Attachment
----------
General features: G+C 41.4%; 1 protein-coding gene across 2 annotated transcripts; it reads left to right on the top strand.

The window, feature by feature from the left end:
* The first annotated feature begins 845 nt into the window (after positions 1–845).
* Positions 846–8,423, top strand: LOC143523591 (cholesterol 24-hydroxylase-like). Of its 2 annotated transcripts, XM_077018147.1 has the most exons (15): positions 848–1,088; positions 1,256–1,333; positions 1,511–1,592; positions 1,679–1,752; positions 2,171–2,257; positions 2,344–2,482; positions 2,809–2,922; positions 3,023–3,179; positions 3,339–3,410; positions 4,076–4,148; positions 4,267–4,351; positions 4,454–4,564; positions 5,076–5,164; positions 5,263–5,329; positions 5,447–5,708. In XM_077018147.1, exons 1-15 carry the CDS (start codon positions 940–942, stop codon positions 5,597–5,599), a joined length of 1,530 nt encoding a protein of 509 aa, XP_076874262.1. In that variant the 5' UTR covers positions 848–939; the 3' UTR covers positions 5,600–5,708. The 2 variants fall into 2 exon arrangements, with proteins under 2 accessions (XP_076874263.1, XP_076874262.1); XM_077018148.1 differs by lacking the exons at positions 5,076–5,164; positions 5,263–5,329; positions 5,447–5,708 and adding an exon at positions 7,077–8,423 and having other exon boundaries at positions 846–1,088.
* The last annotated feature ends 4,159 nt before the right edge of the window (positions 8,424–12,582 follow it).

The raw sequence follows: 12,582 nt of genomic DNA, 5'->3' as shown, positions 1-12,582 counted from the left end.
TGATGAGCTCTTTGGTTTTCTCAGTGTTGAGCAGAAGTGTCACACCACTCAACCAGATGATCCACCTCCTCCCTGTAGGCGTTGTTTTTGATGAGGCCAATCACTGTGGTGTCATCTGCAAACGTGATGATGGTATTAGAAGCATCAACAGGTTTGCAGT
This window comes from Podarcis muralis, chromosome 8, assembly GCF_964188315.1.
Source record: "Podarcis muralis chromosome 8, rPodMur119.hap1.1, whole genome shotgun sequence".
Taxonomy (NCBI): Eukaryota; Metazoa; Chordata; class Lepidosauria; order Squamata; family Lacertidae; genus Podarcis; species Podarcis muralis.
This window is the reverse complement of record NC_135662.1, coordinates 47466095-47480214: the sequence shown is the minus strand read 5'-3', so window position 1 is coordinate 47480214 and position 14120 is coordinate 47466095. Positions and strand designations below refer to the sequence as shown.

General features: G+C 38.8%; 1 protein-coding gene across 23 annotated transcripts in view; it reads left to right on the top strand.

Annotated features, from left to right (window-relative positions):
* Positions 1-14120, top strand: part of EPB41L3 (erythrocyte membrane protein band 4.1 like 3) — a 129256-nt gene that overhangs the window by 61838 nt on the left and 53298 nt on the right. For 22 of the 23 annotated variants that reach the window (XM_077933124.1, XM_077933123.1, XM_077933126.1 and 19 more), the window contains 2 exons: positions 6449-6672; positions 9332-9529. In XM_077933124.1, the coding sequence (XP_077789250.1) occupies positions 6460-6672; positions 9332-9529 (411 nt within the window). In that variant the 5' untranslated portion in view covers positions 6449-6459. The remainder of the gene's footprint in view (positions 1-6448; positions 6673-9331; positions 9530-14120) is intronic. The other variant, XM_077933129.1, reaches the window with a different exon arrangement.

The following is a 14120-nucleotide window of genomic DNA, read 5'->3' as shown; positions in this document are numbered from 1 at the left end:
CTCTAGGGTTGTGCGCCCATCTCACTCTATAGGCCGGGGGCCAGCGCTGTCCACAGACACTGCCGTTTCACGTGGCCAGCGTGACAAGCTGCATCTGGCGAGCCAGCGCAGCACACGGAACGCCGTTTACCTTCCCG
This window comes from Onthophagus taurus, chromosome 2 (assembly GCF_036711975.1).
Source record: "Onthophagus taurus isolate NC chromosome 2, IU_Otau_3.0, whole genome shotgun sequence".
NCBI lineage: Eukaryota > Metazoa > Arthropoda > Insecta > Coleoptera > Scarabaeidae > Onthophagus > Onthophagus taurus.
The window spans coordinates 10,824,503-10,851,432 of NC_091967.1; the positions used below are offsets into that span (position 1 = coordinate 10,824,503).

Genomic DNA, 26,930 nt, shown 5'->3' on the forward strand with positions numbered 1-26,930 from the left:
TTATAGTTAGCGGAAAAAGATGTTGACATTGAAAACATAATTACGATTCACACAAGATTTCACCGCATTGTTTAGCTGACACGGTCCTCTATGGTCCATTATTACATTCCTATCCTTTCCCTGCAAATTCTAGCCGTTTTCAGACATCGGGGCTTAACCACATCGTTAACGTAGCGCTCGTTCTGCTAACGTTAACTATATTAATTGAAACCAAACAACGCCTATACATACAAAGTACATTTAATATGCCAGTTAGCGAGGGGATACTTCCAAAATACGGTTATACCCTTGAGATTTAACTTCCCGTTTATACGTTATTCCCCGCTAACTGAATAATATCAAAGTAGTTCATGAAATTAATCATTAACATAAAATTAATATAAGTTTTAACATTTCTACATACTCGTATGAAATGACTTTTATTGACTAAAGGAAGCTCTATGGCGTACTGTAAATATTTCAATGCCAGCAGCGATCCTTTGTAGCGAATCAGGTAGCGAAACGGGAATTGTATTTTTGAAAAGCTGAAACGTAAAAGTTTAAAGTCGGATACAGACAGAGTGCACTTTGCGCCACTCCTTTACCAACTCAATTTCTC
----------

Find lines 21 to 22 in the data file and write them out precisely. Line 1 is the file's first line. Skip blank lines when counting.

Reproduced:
Genomic DNA, 26,930 nt, shown 5'->3' on the forward strand with positions numbered 1-26,930 from the left:
TTATAGTTAGCGGAAAAAGATGTTGACATTGAAAACATAATTACGATTCACACAAGATTTCACCGCATTGTTTAGCTGACACGGTCCTCTATGGTCCATTATTACATTCCTATCCTTTCCCTGCAAATTCTAGCCGTTTTCAGACATCGGGGCTTAACCACATCGTTAACGTAGCGCTCGTTCTGCTAACGTTAACTATATTAATTGAAACCAAACAACGCCTATACATACAAAGTACATTTAATATGCCAGTTAGCGAGGGGATACTTCCAAAATACGGTTATACCCTTGAGATTTAACTTCCCGTTTATACGTTATTCCCCGCTAACTGAATAATATCAAAGTAGTTCATGAAATTAATCATTAACATAAAATTAATATAAGTTTTAACATTTCTACATACTCGTATGAAATGACTTTTATTGACTAAAGGAAGCTCTATGGCGTACTGTAAATATTTCAATGCCAGCAGCGATCCTTTGTAGCGAATCAGGTAGCGAAACGGGAATTGTATTTTTGAAAAGCTGAAACGTAAAAGTTTAAAGTCGGATACAGACAGAGTGCACTTTGCGCCACTCCTTTACCAACTCAATTTCTC